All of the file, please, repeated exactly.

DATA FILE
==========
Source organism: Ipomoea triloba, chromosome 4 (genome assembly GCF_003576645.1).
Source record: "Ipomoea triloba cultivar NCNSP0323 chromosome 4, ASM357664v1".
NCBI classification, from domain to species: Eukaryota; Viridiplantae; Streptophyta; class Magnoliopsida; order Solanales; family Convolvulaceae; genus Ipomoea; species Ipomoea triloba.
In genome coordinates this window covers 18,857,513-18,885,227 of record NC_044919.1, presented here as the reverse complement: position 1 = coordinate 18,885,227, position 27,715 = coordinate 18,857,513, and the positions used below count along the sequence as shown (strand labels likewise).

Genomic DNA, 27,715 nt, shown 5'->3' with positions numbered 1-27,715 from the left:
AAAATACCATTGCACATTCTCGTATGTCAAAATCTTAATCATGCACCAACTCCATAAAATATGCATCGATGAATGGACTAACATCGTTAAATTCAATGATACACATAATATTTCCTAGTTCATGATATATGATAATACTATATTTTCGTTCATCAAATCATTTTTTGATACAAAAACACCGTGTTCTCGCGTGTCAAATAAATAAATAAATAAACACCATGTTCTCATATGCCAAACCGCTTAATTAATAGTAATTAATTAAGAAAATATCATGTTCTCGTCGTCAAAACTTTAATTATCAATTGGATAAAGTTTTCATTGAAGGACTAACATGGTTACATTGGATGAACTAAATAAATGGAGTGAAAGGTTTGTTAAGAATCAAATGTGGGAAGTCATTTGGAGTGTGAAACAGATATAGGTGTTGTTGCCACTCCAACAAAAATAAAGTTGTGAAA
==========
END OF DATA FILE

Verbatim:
Source organism: Ipomoea triloba, chromosome 4 (genome assembly GCF_003576645.1).
Source record: "Ipomoea triloba cultivar NCNSP0323 chromosome 4, ASM357664v1".
NCBI classification, from domain to species: Eukaryota; Viridiplantae; Streptophyta; class Magnoliopsida; order Solanales; family Convolvulaceae; genus Ipomoea; species Ipomoea triloba.
In genome coordinates this window covers 18,857,513-18,885,227 of record NC_044919.1, presented here as the reverse complement: position 1 = coordinate 18,885,227, position 27,715 = coordinate 18,857,513, and the positions used below count along the sequence as shown (strand labels likewise).

Genomic DNA, 27,715 nt, shown 5'->3' with positions numbered 1-27,715 from the left:
AAAATACCATTGCACATTCTCGTATGTCAAAATCTTAATCATGCACCAACTCCATAAAATATGCATCGATGAATGGACTAACATCGTTAAATTCAATGATACACATAATATTTCCTAGTTCATGATATATGATAATACTATATTTTCGTTCATCAAATCATTTTTTGATACAAAAACACCGTGTTCTCGCGTGTCAAATAAATAAATAAATAAACACCATGTTCTCATATGCCAAACCGCTTAATTAATAGTAATTAATTAAGAAAATATCATGTTCTCGTCGTCAAAACTTTAATTATCAATTGGATAAAGTTTTCATTGAAGGACTAACATGGTTACATTGGATGAACTAAATAAATGGAGTGAAAGGTTTGTTAAGAATCAAATGTGGGAAGTCATTTGGAGTGTGAAACAGATATAGGTGTTGTTGCCACTCCAACAAAAATAAAGTTGTGAAA